Still feeling a bit under the weather 3 days after surgery, but each day I do feel a little better. Later today, I am going to have the packing removed from my nostrils. If you don't know what that entails, here's some YouTube links. I'm too scared, I refuse to watch them!
I thought I'd get Curtis, my dedicated and hilarious husband, and the blogger behind One-Step Father to give you the low down on how things have been around here the past few days.
You should know that Katie is very dedicated. Even as we sit on deck for her septumstraightenoscopy, she is typing away on her phone. I’m sure she’s tweeting out something or other… check that… she got excited about some offer for eyebrow tattooing. I can deal with a lot, but I’m not so sure about eyebrow tattoos. Katie has expressive brows, and I require them to fully understand the degree of how bad I messed up. She says her eyebrows are wonky because of undiagnosed thyroid issues.
Let me just say that if this is the type of stuff she talks about without being doped up, we are all in for a treat.
Dismissed from the room that is really just a bed behind a curtain, I have lugged my work gear and a bag of Katie’s clothes back to the waiting area. Earlier today, Katie tweeted an inquiry as to whether she should wear a bra or not, and judging by the bag the answer was no. I’m not sure why she even had to ask that question; I've made it quite clear over the years that I saw no need for her to wear bra. It would seem that my expert opinion is not quite as convincing as a doctor’s.
I’m not sure what the best part of the waiting room is, but it might be the bad local morning news on television. Ambulance chasing lawyers and overly-chipper news anchors are everywhere, but we’ve got a reporter that just interviewed a lady about a book she wrote and then stared at the screen to declare, “I’m going out TODAY and buying this book. You better believe that!” You can’t intimidate me into buying anything, man! Also, today on Kristin Chensworth and Michael Strahan’s show, Dido is coming back from the great beyond to do a performance. I really expected to see her in Starbucks serving up some lattes, so good for her. Three minutes in, and I’m convinced these two are drunk.
Let me throw my “Dad Blogger” hat on for a minute. There’s a lady in here with her little girl. The girl has the sweetest little southern accent you can imagine, and is understandably sick of sitting around this waiting room with nothing to do. She keeps asking her mom questions, and this lady is straight up ignoring almost everything the girl says. “Mama, I can see a plane! Do you see it?” (crickets) “Mama, can I look at that book?” (crickets). I’m tempted to say something because it comes across as lazy, and as someone that goes into a borderline rage when I ask a question with no response, I’m vicariously done with this lady.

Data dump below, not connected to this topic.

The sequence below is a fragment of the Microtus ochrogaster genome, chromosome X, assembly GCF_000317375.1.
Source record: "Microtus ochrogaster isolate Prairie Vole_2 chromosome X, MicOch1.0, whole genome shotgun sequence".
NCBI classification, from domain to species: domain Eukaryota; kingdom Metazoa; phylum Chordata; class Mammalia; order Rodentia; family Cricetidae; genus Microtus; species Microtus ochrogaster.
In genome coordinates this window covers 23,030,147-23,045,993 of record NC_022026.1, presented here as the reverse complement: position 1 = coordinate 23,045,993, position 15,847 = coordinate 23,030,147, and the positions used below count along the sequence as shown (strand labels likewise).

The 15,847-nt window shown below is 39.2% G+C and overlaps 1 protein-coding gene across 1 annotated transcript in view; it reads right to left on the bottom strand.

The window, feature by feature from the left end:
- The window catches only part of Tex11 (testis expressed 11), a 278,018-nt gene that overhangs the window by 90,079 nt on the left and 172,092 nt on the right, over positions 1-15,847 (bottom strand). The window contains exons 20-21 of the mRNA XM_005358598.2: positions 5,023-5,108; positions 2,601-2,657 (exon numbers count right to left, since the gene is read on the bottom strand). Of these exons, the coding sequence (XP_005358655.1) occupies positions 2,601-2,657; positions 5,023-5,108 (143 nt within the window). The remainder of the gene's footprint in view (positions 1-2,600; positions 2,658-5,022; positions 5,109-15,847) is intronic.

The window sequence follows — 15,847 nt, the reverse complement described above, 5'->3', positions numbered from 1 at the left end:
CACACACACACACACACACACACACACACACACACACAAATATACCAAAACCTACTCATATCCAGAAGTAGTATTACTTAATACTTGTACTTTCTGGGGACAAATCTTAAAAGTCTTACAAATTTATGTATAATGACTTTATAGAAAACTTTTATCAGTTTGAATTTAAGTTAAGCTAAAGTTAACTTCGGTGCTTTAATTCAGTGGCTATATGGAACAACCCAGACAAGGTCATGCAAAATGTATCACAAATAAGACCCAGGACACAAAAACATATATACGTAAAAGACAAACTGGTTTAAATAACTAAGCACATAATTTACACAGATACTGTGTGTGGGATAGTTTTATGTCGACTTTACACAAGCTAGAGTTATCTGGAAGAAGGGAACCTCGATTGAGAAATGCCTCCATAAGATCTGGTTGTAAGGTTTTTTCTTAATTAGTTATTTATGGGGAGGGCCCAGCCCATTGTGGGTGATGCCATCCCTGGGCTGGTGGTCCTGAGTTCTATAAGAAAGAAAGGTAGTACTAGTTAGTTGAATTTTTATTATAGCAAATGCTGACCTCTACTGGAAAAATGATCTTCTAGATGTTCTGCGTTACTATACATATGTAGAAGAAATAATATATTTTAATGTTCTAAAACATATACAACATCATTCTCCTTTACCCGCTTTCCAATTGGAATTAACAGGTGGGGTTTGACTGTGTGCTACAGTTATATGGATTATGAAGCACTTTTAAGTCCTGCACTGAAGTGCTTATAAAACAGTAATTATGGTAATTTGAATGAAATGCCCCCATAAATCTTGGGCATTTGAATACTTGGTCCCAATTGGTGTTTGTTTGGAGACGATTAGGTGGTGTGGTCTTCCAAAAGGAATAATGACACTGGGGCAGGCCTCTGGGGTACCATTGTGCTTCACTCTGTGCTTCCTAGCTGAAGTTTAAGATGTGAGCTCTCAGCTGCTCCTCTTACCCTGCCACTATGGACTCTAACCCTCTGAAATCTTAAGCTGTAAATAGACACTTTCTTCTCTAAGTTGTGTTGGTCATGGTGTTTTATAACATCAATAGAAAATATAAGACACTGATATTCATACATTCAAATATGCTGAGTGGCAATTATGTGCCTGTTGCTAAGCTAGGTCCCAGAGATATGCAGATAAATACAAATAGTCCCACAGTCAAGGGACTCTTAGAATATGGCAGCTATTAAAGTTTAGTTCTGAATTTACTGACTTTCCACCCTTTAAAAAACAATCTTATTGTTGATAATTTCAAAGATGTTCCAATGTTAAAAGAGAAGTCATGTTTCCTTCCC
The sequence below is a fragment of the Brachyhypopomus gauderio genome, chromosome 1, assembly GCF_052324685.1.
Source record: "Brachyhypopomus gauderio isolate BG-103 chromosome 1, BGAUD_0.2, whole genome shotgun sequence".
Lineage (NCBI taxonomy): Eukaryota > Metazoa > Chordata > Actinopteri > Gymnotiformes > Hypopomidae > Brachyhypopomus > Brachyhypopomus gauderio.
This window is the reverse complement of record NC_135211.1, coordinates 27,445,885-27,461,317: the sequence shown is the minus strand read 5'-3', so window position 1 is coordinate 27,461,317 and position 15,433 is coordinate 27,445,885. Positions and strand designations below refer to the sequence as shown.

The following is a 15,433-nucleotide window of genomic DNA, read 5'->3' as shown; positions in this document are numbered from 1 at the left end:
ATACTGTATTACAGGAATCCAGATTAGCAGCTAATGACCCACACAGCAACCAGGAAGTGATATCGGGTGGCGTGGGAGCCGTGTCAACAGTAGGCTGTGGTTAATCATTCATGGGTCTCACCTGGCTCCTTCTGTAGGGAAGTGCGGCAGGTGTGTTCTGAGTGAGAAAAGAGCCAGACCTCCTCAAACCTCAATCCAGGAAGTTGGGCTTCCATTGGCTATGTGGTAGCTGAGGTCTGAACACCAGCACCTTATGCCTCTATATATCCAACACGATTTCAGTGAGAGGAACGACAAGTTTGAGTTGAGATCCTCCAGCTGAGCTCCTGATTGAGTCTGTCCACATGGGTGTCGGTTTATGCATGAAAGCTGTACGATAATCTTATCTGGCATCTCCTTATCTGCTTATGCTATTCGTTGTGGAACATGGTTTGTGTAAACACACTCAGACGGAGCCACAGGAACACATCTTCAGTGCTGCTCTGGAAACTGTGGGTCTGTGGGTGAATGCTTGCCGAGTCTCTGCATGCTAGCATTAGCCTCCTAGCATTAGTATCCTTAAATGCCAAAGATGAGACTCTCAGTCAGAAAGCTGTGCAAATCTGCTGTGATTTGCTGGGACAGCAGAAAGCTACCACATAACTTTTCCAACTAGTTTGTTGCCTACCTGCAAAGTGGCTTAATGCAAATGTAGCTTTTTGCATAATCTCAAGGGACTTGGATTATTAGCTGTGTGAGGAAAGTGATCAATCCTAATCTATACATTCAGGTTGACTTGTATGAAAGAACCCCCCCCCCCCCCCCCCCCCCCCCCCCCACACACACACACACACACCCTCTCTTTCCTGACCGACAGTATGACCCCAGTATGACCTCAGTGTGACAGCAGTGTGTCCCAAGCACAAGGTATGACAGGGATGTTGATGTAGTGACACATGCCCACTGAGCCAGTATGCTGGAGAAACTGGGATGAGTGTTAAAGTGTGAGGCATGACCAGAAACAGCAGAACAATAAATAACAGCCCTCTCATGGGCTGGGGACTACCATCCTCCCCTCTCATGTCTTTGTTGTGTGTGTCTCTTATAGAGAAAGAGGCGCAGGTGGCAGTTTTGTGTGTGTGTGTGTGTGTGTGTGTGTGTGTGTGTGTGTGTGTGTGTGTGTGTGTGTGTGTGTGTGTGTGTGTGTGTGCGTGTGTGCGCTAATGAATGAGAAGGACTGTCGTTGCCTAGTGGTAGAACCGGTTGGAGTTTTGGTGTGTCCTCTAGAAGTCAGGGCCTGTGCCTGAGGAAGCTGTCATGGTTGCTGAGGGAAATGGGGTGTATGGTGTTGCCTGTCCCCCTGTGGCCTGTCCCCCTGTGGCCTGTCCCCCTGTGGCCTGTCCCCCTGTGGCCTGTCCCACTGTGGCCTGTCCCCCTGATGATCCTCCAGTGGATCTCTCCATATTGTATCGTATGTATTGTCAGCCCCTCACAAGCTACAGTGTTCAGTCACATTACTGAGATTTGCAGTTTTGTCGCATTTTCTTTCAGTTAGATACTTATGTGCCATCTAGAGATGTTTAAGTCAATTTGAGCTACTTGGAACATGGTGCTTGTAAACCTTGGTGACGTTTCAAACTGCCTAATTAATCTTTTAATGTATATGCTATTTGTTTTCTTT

Finally, I get to head back to see Katie. All she can say is “hurt” which sucks because a) I don’t like her to feel bad and b) all I can really do is rub her feet. Since I’m not totally sure she can feel the foot rub with the anesthesia wearing off, I’m extra helpless. We’re clearly not getting that ham and cheese croissant she wanted.
I want to offer my respect and support to all the people that help the people who are recovering from surgery. On the way home, we dropped off her prescriptions, and I bought her a white cherry Icee. Once we got home, she was able to move about under her own power pretty well! I got her all settled in, and she went promptly to sleep. With hoodie and grocery list, I set out for what can only be described as the most harrowing experience anyone in my house had that day.
First I was off to Wal-Mart, where the convenience of extensive stock and the plague of idiocy collide like a ramp-jumping motorized shopping cart. In ten minutes, I had everything I needed, and twenty minutes later I’m still standing in the checkout line behind not one but two women using coupons that require them to make their purchases separately instead of one primary transaction. Once I was at the front of the line, I assured the cashier that I had brought neither coupons nor price matching circulars.
After picking up another white cherry Icee from the gas station, it was off to pick up Katie’s meds. Another ten minutes of waiting at the drive-thru while the car in front of me couldn’t remember which address their account was set up under (which isn’t remotely sketchy), and I was off to my final stop. On the other side of town, I was at Sonic to pick up a bag of ice. Sonic ice has magical healing powers, in case you didn’t know. The last time I bought it was when Katie was pregnant, and only a few months later the parasitic organism that had been leaching her nutrients was no longer in her body. The only setback is that we had to keep it, and now it talks and crawls into bed with us in the middle of the night.
Finally, I was home, but Katie struggled. She couldn’t swallow, couldn’t sleep well, couldn’t get comfortable. Her mom and I brought up a recliner from downstairs, so she could be as comfortable as possible because sitting up was better than lying down. I hooked her up with a TV tray lined up with all her meds, blankets, and the remote control for the tv. Who says I’m not willing to make sacrifices?
Day two has been better. A good nap, a little less pain, and a little more tolerance for food makes a big difference. We have good family and friends that brought food, company, and free babysitting. The best part is that it won’t be long before Katie can breathe better, sleep better, have more energy, and get back to the blogging that you have been kind enough to read. That’s what Michael Scott would call a “Win-Win-Win.”